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ERIC Number: ED131974
Record Type: Non-Journal
Publication Date: 1976
Pages: 104
Abstractor: N/A
Reference Count: N/A
School Desegregation and the Chicano Community.
Rosen, Sheldon
A profile of Chicanos on the basis of key indicators of socioeconomic and political status reveals remarkable gaps between them and the Anglo segment. Chicano incomes are much lower, their educational attainments are inferior, their occupational range is narrow and unfavorable, and their returns on educational attainments are lower. Finally, their access to policy making is negligible. These patterns of political, economic, and social exclusion are the result of the historical application of the mechanisms of internal colonialism. The intentional isolation of Chicanos in the public schools of both the rural and urban Southwest has been a pervasive feature of the region's educational systems for many decades. This educational segregation, whether de jure or de facto, is sustained by official policies and institutional arrangements. This paper outlines the public practices that limit desegregation efforts in communities with large Chicano populations and suggests which community types are most susceptible to attempts at integration. The paper also explores the historical and current consequences for Chicanos of their subordinate ethnic status, and their evolutionary role as a forcibly included population; examines present patterns of social, economic, and political marginality characteristic of Mexican American society; analyzes the mechanisms of internal colonialism; examines the population's adaptive responses to its status as an internal colony; and discusses future problems and implications for public policy. (Author/NQ)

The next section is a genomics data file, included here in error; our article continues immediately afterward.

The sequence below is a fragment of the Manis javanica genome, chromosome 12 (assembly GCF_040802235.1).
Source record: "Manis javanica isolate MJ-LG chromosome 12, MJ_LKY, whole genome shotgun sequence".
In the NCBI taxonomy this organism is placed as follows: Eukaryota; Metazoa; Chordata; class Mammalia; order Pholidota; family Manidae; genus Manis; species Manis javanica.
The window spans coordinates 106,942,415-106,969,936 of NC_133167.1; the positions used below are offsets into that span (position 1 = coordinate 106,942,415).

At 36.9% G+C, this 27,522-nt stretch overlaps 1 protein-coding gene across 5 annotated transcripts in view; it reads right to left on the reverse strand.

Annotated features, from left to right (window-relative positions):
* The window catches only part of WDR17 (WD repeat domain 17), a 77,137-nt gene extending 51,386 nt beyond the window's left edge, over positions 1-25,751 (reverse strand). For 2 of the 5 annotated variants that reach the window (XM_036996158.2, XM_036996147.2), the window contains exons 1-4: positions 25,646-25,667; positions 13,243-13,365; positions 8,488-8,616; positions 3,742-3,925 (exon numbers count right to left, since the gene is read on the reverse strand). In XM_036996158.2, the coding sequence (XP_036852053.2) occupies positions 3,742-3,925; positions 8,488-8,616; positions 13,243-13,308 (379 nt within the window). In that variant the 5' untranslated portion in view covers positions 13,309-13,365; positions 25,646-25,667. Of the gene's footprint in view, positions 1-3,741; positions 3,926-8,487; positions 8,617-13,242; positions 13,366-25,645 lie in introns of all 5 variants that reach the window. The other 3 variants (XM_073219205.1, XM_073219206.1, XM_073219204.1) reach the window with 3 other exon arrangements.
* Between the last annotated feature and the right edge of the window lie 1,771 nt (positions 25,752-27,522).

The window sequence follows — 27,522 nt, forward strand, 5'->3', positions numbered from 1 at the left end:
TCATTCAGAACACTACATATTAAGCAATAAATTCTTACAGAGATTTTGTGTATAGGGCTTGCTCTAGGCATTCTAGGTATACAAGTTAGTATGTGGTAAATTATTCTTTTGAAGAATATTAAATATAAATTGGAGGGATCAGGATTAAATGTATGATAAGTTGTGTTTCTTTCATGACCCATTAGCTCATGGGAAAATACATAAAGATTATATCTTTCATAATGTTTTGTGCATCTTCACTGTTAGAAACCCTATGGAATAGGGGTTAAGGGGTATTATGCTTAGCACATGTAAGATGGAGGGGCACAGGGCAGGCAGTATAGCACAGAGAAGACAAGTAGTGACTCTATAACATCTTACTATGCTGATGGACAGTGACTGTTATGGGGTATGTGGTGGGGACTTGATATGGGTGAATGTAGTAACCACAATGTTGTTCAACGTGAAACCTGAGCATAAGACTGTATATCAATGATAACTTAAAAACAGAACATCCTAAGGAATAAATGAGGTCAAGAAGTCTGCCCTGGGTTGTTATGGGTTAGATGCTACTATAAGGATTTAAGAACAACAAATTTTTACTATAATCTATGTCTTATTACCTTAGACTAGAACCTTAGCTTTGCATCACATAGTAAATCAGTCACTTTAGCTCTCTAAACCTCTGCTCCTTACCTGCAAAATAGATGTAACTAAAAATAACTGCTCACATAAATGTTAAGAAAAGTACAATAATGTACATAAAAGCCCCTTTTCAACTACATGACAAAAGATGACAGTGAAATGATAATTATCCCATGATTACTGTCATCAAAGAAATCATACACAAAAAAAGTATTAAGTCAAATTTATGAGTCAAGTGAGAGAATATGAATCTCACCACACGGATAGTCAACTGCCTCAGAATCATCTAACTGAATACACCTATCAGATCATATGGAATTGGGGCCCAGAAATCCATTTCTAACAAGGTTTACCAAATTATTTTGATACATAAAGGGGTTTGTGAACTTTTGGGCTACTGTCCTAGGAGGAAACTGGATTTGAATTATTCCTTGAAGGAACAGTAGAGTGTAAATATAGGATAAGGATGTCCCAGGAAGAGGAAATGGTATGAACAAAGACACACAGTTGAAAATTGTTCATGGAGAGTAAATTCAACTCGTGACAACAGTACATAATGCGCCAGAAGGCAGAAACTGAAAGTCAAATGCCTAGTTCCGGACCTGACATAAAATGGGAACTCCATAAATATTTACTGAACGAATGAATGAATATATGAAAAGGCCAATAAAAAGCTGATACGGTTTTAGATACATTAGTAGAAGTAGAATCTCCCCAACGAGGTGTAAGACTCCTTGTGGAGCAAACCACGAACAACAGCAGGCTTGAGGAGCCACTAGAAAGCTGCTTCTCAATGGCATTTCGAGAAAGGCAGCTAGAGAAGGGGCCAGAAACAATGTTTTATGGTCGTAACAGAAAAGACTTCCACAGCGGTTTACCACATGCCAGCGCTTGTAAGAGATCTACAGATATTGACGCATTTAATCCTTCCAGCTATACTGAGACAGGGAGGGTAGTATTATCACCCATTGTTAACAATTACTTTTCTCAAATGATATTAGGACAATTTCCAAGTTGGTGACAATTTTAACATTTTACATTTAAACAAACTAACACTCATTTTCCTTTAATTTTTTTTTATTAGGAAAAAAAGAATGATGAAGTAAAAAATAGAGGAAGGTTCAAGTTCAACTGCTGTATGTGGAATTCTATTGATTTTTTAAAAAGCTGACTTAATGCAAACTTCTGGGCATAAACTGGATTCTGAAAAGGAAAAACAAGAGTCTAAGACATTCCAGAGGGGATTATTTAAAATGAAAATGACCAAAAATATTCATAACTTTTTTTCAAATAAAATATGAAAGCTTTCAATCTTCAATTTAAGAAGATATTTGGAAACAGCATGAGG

Publication Type: Reports - Research
Education Level: N/A
Audience: N/A
Language: N/A
Sponsor: N/A
Authoring Institution: National Inst. of Education (DHEW), Washington, DC.